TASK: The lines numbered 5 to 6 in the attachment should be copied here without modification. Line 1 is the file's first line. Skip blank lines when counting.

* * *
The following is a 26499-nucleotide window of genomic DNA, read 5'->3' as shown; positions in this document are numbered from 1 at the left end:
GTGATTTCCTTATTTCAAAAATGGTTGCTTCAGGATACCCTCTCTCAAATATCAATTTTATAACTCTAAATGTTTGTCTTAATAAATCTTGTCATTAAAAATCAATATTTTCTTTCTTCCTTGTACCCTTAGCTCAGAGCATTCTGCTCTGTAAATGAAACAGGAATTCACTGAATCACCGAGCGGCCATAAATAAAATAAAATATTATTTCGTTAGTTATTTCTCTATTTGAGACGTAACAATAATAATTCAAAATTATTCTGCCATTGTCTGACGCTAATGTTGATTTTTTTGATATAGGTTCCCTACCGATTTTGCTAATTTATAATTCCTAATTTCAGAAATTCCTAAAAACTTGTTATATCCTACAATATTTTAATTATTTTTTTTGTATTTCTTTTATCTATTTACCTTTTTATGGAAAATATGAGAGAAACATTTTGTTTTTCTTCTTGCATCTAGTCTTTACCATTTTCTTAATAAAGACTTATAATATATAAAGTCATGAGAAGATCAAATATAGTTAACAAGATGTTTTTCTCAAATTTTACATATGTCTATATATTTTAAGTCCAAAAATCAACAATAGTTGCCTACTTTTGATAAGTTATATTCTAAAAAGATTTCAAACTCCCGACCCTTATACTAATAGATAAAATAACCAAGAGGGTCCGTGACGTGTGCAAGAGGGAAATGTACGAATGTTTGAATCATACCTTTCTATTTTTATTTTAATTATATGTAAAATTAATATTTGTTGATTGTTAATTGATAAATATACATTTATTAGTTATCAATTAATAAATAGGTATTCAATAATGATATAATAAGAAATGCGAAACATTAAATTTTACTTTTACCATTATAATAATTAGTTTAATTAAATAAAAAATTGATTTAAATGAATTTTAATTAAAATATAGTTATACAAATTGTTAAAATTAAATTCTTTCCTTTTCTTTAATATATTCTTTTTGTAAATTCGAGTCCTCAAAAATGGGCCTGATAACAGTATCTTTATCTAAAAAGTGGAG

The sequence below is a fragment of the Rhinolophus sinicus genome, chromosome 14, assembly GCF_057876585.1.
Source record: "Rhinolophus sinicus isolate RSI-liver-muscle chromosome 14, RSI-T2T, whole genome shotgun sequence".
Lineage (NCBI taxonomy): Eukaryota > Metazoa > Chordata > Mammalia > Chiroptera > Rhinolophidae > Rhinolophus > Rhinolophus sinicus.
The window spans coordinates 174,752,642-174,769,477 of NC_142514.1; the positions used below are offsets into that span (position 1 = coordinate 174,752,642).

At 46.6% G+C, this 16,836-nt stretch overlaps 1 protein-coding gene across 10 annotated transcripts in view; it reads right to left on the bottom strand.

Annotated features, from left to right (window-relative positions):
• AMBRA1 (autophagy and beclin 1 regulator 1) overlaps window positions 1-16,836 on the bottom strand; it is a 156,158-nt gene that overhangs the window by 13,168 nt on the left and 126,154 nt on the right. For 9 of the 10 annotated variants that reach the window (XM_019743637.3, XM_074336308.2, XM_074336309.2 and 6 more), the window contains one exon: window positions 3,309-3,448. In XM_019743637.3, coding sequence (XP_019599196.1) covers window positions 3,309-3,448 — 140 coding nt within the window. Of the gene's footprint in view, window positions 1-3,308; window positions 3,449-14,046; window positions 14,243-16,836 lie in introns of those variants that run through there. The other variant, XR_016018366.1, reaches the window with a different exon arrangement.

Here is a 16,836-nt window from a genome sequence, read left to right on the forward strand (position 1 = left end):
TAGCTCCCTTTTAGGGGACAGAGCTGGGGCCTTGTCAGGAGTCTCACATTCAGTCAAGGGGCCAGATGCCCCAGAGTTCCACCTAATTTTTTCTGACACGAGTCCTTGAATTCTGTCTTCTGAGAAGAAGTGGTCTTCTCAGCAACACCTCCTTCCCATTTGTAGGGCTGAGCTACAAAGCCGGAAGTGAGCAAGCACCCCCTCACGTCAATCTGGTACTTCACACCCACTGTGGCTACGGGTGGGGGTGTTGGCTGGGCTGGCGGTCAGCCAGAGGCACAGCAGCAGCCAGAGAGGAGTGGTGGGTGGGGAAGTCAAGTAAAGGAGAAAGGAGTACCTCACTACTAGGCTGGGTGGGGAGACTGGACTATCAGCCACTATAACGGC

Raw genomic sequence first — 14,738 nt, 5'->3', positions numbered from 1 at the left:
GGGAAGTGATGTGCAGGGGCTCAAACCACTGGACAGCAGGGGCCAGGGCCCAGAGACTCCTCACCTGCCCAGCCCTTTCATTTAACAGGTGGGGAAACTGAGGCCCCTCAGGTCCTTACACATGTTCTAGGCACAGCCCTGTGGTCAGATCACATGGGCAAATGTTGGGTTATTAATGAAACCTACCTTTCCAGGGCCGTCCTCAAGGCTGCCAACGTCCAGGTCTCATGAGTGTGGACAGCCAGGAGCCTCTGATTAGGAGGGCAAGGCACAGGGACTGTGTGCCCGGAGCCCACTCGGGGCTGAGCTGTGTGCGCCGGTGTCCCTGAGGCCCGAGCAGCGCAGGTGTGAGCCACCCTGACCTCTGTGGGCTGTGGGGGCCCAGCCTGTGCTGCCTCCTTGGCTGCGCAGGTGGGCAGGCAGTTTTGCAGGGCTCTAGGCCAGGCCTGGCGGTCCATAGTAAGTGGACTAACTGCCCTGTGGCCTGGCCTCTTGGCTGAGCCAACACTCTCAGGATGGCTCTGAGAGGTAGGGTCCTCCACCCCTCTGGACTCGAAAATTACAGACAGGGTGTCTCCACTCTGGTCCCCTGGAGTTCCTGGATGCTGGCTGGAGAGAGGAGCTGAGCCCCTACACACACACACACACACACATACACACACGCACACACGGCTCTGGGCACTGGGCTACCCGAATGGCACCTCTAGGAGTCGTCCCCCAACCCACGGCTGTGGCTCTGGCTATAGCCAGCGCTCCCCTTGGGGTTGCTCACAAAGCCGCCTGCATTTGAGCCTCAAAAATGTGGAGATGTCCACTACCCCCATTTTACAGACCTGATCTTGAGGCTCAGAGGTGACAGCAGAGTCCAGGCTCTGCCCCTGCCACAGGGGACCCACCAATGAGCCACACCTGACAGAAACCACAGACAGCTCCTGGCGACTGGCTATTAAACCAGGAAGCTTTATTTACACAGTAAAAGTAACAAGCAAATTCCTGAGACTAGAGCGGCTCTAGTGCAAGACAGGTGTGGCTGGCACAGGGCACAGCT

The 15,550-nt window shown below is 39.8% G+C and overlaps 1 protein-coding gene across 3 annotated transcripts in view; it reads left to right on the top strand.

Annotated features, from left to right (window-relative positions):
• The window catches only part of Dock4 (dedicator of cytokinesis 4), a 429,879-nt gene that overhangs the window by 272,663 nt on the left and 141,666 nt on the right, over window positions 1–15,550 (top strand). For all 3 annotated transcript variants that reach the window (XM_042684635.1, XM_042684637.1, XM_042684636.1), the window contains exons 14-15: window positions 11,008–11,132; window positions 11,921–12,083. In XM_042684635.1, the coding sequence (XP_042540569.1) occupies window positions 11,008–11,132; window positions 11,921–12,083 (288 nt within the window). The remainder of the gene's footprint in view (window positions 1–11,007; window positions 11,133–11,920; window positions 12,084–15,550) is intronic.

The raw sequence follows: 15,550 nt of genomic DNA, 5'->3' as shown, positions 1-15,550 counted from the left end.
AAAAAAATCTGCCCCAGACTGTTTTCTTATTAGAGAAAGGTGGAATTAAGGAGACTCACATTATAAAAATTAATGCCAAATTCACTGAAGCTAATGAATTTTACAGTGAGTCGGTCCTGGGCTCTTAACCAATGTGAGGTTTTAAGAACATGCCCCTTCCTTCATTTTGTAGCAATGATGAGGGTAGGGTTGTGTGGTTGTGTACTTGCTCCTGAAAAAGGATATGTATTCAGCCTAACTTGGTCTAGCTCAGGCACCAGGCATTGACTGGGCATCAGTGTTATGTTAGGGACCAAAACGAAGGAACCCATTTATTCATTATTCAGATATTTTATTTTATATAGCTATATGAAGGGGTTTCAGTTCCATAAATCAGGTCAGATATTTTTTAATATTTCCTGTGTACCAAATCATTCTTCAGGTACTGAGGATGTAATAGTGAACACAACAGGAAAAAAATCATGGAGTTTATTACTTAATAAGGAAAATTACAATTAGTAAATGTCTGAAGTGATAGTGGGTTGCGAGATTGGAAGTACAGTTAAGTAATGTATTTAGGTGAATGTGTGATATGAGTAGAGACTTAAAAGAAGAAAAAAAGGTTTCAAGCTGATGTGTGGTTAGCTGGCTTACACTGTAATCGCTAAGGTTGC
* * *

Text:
Lineage (NCBI taxonomy): Eukaryota > Metazoa > Chordata > Mammalia > Chiroptera > Rhinolophidae > Rhinolophus > Rhinolophus sinicus.
The window spans coordinates 174,752,642-174,769,477 of NC_142514.1; the positions used below are offsets into that span (position 1 = coordinate 174,752,642).